I am also involved in our campus ministry group. While at the service, an email came to our campus ministry account from a Christian website aimed at college students. Their presentation of being non-denominational, open and accepting of GLBT persons, and other liberal Christian ideologies was very well done and the web site in general was very flashy. However, it was their claim that this website “has all the answers” (actual quote) that most intrigued me.

Our youth had done well in their service to illustrate that they were perfectly comfortable in a religion that said “no one has all the answers – if there even are any answers”. So here this stood in stark contrast. In a twist of irony, if you had a question about something, you had to email it to them (no message boards, etc.)

I was also fascinated by a video on the site about why you should choose Christianity. The video (just over two minutes in length) spent the first minute and half focusing on how “difficult” other religions such as Islam, Hinduism, and Buddhism were and how they required significant lifestyle changes and life-long devotion. The guy in video promised how if I accepted Jesus as my savior right now, I would be a Christian. No more commitment. Nothing to do after that. Instant salvation. Instant blessings. (I checked the screen for fine print just to be certain.)

I think that is the appeal of “pop” Christianity and one of the things that has turned me off to it. The sales pitch is good. “Just say these words now and you are in.” But that means it is very easy to step in and out of “pop” Christianity. Growing up, that was something I saw Christians doing it all the time. And so long as they said the right words moments before they died, went to church, or saw their parents, then they would be just fine and “good” Christians. I don’t think this “faith of words” is the kind that encourages commitment, dedication, or development of moral principles.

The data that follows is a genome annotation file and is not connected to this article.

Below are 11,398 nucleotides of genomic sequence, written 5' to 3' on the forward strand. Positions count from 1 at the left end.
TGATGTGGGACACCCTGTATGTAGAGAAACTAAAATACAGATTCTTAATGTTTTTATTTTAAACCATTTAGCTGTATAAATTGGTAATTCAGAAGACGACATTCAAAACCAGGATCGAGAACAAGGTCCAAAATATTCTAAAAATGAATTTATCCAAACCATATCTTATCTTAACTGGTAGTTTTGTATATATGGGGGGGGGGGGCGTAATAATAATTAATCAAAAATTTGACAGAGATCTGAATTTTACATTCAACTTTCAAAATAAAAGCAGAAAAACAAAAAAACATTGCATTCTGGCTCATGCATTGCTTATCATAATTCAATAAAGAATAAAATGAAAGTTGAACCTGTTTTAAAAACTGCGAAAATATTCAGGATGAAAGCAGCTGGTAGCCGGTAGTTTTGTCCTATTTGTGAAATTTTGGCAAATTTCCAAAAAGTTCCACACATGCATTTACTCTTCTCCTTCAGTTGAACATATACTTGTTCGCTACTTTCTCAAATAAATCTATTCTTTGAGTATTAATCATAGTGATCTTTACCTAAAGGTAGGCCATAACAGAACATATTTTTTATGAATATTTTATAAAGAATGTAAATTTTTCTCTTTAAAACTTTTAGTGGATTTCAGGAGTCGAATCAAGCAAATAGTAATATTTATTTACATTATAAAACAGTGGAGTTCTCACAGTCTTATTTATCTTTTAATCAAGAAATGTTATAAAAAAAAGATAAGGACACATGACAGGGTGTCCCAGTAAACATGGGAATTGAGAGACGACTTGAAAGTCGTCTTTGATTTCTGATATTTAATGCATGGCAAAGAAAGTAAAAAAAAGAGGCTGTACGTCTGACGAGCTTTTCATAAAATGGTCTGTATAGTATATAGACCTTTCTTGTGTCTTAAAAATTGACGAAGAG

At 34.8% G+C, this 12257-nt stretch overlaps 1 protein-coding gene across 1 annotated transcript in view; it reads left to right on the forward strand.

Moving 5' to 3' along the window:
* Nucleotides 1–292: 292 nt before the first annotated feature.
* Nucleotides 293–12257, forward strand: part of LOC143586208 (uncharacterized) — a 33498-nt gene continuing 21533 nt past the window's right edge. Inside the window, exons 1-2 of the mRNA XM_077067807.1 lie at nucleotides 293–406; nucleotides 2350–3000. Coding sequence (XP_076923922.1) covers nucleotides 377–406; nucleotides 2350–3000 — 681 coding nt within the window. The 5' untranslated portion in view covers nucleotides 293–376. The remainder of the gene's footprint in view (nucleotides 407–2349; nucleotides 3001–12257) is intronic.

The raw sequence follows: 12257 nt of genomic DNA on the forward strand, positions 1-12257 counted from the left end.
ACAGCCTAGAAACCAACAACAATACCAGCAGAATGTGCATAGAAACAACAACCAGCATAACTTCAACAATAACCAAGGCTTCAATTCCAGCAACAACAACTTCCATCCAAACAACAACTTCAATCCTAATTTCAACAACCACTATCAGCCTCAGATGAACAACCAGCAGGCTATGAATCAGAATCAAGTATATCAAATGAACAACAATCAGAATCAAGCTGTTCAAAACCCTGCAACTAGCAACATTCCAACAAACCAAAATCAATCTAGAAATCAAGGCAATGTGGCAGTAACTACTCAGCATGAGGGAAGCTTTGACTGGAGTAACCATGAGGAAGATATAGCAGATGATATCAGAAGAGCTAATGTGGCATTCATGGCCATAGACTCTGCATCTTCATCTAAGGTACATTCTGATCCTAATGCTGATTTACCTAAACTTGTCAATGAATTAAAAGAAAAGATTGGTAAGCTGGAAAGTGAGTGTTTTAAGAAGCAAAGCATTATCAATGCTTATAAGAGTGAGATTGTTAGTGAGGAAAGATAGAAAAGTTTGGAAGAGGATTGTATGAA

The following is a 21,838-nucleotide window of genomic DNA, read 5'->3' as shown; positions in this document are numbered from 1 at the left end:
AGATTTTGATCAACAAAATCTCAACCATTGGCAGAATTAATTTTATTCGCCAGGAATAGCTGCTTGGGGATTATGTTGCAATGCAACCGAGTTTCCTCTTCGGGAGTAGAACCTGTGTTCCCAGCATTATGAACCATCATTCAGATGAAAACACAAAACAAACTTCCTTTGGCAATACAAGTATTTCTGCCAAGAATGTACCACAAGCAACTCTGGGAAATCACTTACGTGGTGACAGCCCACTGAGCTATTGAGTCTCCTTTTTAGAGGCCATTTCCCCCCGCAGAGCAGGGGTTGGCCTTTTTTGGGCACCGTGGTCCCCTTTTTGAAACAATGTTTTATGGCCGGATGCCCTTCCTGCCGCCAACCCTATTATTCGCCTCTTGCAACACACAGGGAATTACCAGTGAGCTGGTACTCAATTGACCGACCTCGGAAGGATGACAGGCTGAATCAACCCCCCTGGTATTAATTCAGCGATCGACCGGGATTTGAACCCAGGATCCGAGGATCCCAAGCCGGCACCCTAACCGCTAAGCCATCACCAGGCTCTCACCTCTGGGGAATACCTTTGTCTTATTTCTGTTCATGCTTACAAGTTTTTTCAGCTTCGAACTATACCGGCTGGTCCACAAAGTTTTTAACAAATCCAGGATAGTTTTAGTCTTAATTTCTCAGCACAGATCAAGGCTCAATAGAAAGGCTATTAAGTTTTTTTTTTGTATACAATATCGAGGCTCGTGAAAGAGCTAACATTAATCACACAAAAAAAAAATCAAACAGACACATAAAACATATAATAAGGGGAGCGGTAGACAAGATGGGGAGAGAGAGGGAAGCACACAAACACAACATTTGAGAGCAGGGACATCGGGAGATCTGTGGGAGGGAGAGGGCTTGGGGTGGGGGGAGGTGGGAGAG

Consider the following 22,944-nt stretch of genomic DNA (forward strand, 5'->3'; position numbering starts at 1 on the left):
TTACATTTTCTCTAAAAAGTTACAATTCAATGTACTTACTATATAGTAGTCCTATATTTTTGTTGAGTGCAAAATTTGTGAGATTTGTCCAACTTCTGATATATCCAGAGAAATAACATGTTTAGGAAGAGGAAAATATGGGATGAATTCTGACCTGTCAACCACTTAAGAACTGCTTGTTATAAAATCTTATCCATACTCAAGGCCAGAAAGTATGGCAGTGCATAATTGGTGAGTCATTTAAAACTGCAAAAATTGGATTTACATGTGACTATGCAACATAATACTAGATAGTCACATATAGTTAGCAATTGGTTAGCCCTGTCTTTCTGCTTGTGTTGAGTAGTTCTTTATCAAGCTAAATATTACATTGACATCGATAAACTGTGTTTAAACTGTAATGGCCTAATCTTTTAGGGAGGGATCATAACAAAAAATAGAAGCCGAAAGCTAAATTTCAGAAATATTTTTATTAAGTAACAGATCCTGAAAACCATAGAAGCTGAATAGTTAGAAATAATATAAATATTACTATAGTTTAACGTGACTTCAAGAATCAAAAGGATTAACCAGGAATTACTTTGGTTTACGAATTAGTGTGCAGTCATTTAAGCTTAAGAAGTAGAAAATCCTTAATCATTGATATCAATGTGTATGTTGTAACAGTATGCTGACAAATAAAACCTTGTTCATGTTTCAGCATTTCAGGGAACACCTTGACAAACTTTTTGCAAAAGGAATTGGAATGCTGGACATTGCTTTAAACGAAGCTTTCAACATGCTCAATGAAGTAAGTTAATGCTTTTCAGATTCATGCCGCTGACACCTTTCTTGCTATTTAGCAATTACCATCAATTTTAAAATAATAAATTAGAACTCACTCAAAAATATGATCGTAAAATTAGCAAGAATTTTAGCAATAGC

I think this is the sort of thing that is turning off so many Americans to Christianity. It just doesn’t mean anything to say you are a Christian. It’s become watered down in meaning. (I’m always more intrigued when someone describes themselves as a Presbyterian or Methodist than as a Christian.)

This got me to thinking – what does it mean to be a Unitarian Universalist? Sure it is a “call to arms” for some folks (as in many other faiths) to take social action based on your faith. But for others, it simply means being able to put a label on yourself. I’m curious what it means to others to be UU. I wish I had time to survey my church and ask. I’d love to see some of the answers. Then I’d love to get one of my Christian friends (and friends of other faiths) to survey their groups and see what they think.

What do the labels you use to describe your faith mean to you?

The Launch

The first post. High expectations. Luckily at this point it is only myself reading it.

I intend for this blog to be a reflection on life through the lens of being a Unitarian Universalist. Our church offers two services on Sunday (known as 1st service and 2nd service). I often walk out of service pondering the message and entering a state of reflection. That reflection sometimes lasts a few minutes but can also last for weeks. I have come to think of it as 3rd service. I am also involved in church life and often find meaning (or cause for reflection) through those meetings and conversations which may be reflected here as well.

I have often turned to writing as means of expression. I have done some minor professional writing. This is my first attempt at a blog. That said, things may change as it goes, but every journey must start with a first step.

Thanks for reading!